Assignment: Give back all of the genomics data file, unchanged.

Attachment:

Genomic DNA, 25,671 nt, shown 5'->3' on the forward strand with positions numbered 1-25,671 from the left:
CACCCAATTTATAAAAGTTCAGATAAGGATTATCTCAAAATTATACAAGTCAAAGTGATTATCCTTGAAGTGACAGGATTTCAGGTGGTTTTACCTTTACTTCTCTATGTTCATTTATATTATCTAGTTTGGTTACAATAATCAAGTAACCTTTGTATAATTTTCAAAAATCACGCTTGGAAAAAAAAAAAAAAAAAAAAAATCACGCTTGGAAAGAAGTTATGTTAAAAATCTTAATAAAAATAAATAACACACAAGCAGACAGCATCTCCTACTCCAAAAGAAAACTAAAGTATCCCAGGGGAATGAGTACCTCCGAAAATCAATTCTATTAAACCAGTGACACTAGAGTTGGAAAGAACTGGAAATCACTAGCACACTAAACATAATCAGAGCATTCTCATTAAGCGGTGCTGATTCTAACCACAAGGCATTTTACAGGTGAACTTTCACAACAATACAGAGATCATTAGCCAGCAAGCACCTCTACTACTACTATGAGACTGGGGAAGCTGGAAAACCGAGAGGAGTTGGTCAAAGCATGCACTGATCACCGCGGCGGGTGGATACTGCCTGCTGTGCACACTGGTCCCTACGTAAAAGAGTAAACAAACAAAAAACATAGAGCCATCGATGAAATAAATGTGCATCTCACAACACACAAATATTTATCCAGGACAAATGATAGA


Genomic DNA, 25,671 nt, shown 5'->3' on the forward strand with positions numbered 1-25,671 from the left:
CACCCAATTTATAAAAGTTCAGATAAGGATTATCTCAAAATTATACAAGTCAAAGTGATTATCCTTGAAGTGACAGGATTTCAGGTGGTTTTACCTTTACTTCTCTATGTTCATTTATATTATCTAGTTTGGTTACAATAATCAAGTAACCTTTGTATAATTTTCAAAAATCACGCTTGGAAAAAAAAAAAAAAAAAAAAAATCACGCTTGGAAAGAAGTTATGTTAAAAATCTTAATAAAAATAAATAACACACAAGCAGACAGCATCTCCTACTCCAAAAGAAAACTAAAGTATCCCAGGGGAATGAGTACCTCCGAAAATCAATTCTATTAAACCAGTGACACTAGAGTTGGAAAGAACTGGAAATCACTAGCACACTAAACATAATCAGAGCATTCTCATTAAGCGGTGCTGATTCTAACCACAAGGCATTTTACAGGTGAACTTTCACAACAATACAGAGATCATTAGCCAGCAAGCACCTCTACTACTACTATGAGACTGGGGAAGCTGGAAAACCGAGAGGAGTTGGTCAAAGCATGCACTGATCACCGCGGCGGGTGGATACTGCCTGCTGTGCACACTGGTCCCTACGTAAAAGAGTAAACAAACAAAAAACATAGAGCCATCGATGAAATAAATGTGCATCTCACAACACACAAATATTTATCCAGGACAAATGATAGA